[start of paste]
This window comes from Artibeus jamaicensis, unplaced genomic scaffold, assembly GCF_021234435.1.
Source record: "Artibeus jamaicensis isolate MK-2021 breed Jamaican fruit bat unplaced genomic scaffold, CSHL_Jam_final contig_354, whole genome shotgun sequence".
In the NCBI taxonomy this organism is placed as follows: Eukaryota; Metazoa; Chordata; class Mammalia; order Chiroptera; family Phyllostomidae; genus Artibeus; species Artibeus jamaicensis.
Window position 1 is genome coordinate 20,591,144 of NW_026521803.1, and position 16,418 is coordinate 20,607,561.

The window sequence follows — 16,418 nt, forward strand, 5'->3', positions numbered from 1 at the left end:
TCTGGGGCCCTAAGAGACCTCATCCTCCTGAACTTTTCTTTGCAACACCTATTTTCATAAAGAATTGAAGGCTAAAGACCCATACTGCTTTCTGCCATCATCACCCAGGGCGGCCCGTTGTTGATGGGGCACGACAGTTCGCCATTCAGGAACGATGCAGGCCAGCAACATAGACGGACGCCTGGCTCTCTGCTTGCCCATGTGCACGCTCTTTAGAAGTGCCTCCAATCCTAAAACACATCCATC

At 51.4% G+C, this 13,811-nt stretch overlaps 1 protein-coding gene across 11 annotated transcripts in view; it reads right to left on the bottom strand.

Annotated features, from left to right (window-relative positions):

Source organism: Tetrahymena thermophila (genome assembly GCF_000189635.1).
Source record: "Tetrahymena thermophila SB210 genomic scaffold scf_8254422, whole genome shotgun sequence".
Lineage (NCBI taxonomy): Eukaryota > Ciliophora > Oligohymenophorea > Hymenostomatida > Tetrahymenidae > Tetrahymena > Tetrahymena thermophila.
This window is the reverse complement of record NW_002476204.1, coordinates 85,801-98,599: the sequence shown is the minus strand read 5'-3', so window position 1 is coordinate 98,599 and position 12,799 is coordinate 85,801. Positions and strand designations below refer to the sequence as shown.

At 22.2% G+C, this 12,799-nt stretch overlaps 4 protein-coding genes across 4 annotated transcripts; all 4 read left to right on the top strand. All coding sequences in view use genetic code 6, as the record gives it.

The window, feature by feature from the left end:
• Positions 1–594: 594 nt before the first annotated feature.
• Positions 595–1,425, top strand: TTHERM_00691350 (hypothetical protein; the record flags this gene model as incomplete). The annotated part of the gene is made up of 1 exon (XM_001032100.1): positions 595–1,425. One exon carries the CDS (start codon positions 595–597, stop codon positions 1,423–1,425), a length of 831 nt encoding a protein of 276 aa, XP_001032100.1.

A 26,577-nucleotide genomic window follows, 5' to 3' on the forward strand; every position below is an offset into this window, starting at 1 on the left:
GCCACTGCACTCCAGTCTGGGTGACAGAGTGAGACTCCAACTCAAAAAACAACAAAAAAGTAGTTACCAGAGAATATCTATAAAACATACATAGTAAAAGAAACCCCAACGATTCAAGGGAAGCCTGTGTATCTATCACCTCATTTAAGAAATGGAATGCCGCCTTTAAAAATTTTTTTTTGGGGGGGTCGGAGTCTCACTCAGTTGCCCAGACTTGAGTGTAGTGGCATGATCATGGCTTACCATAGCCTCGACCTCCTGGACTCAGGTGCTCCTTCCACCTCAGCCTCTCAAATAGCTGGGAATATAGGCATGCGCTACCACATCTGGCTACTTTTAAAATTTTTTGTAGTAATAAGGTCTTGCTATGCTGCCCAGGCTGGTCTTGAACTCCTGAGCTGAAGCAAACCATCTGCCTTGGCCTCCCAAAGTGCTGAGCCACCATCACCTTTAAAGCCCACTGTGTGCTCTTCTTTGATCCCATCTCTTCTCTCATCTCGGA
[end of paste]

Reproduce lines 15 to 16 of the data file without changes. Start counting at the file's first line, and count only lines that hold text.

• Positions 1–594: 594 nt before the first annotated feature.
• Positions 595–1,425, top strand: TTHERM_00691350 (hypothetical protein; the record flags this gene model as incomplete). The annotated part of the gene is made up of 1 exon (XM_001032100.1): positions 595–1,425. One exon carries the CDS (start codon positions 595–597, stop codon positions 1,423–1,425), a length of 831 nt encoding a protein of 276 aa, XP_001032100.1.